Last week we invited guests for dinner, which called for a low floral arrangement that’s easy to talk across. I’d been thinking of experimenting with a couple of new “ingredients” so this was a great opportunity for some testing. None of my roses are long-stemmed enough for tall bouquets but for an arrangement in a bowl they are always my first choice, so that was the starting point. I also wanted to use some of my lisianthus, which although they are called “Apricot” are still very pink to my eyes. Many of my roses open with very orange tones, but often fade to more pink shades as they age, so I found two clusters of roses that were as “pink” as possible and put them with two stems of lisianthus.
Every arrangement needs a “base” to build on, and for this one “Tiger Eye” sumac leaves were the starter. I’d never used them before, but the brilliant gold leaves and pink stems seemed a perfect choice. As I was picking those leaves, the blooming stems of talinum “Kingwood Gold” whispered that they wanted to be included. Those tiny pink/orange/red balls on airy stems are perfect in many uses. They are definitely a favorite of the fairies, and mine, too.
The last of the feverfew (for now, those that were cut back earlier will soon bloom again) and a few short stems of white larkspur (that’s just finishing up as well) were added, along with a small bloom stalk of “David” phlox to balance out the whites since there was not enough feverfew. At that point, I thought I was finished but as I set the table I decided it needed something.
Thinking that it needed more contrast, I added the scabiosa with its dark, dark petals. It seemed to bring out the talinum a bit, but I thought maybe the sumac was distracting rather than enhancing, so out it came. After looking at it again and again as I began putting the meal together, it underwent a third revision.
In the end, both the scabiosa and the sumac were included. I’d be interested in knowing which of the three versions you like best! It was fun to have guests again, as always and after they left, the bouquet was still there to enjoy. A week later, here’s what it looks like today.
As expected since they were already fading when they were picked, the roses were the first to go. The scabiosa was next, although had it been picked a day earlier and “conditioned” overnight in the cool basement they probably would still look good today. The talinum is still holding on well. A few stems that were tangled with the roses came out when the roses were removed and not replaced, but there are enough stems of talinum remaining to fulfill the experiment. The larkspur and phlox would have benefited from conditioning as well, but they are still acceptable. The feverfew will hold up as long as it has water, and then can actually be dried. Lisianthus is well-known as a long-lasting cut flower, but having never grown it before I was not sure if the buds would open after being cut. The happy news is that one of the larger buds has opened and a fifth one is just beginning to unfurl. I doubt that any of the others will open, but I’ll give them the opportunity.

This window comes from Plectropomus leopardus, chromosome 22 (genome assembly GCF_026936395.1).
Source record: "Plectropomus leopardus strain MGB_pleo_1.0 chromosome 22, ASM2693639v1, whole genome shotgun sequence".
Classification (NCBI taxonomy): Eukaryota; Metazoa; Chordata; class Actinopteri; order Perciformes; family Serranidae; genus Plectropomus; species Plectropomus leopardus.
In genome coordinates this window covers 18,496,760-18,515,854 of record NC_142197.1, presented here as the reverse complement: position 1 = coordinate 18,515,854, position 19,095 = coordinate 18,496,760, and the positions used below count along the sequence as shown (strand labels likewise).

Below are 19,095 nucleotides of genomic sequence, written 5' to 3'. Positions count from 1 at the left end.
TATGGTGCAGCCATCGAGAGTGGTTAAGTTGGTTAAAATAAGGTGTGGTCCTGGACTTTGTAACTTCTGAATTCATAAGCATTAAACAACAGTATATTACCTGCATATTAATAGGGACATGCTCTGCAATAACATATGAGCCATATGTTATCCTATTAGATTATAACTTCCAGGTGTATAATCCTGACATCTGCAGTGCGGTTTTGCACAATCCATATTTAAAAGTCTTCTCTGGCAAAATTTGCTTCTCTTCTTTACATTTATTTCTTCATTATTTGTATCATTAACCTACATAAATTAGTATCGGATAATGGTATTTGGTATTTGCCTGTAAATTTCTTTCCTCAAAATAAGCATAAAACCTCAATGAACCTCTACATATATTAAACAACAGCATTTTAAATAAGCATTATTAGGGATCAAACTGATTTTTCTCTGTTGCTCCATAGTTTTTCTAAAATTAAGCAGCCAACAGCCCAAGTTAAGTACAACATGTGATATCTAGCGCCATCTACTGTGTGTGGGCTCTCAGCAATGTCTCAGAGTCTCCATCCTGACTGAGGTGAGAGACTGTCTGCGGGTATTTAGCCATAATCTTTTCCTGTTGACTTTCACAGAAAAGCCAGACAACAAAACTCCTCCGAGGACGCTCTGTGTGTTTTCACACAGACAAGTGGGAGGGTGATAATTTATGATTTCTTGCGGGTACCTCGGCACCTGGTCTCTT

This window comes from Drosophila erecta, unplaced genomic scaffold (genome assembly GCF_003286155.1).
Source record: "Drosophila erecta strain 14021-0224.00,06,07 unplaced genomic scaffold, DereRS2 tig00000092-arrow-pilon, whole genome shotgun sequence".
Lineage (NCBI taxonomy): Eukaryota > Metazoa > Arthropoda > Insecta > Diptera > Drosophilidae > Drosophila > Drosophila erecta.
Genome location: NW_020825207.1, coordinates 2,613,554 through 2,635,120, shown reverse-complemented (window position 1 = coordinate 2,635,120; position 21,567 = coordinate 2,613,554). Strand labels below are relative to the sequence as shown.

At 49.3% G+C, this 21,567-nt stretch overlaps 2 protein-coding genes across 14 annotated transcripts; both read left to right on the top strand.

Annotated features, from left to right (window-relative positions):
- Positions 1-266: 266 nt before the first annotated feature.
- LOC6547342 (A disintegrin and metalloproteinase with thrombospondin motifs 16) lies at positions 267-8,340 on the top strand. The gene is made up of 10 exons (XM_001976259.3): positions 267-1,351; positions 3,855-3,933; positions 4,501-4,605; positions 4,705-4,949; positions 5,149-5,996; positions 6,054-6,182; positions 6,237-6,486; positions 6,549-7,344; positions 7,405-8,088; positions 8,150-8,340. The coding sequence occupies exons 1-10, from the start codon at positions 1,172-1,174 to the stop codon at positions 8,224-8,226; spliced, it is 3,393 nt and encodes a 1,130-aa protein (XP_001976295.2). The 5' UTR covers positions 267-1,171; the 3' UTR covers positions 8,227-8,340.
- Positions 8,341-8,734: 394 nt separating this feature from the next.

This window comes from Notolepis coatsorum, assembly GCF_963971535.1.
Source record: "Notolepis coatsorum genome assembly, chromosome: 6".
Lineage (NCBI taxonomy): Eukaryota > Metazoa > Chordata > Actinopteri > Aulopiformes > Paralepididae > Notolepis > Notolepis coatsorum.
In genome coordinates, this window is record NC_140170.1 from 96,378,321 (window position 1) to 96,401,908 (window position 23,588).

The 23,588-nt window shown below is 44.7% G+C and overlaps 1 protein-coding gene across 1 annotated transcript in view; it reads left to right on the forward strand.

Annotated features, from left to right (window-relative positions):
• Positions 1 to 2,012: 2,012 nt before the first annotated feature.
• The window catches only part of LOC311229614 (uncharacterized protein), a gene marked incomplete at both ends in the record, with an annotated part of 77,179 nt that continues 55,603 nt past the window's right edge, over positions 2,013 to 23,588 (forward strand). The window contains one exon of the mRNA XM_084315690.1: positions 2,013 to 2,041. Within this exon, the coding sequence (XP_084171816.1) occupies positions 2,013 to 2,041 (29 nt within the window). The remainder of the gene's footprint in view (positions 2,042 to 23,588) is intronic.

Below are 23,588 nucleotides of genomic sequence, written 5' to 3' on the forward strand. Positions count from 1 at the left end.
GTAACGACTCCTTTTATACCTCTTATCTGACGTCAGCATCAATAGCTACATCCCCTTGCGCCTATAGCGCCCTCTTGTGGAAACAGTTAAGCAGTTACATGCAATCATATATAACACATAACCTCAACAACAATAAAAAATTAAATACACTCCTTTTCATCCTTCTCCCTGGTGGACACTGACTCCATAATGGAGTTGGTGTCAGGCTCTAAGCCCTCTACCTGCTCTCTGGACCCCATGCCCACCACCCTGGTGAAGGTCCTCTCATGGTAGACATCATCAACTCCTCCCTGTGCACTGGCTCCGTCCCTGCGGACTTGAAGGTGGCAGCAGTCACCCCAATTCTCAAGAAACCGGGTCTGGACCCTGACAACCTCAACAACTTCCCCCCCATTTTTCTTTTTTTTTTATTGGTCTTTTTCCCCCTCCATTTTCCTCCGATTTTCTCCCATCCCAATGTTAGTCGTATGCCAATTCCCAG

Exciting to me is the sumac, which looks just as fresh today as it did when picked, even without any conditioning. If I were a true flower farmer, I’d be planting some of those in my field today because with that bright color, interesting form, and durability they could be invaluable as filler.
It’s these fun experiments that keep me so interested in gardening and growing. Just as it is fun to try a new recipe with a new variety of vegetable that I’ve grown, it’s fascinating to “use” the flowers in bouquets and arrangements and learn which play well with others, which follow the rules, which hold up under pressure, and which are long-lasting. And aren’t we lucky to be able to photograph the results as a remembrance rather than having to keep a written log or card file?
Now, I’m off to the Cutting Garden to see what’s growing and begging to be used this week!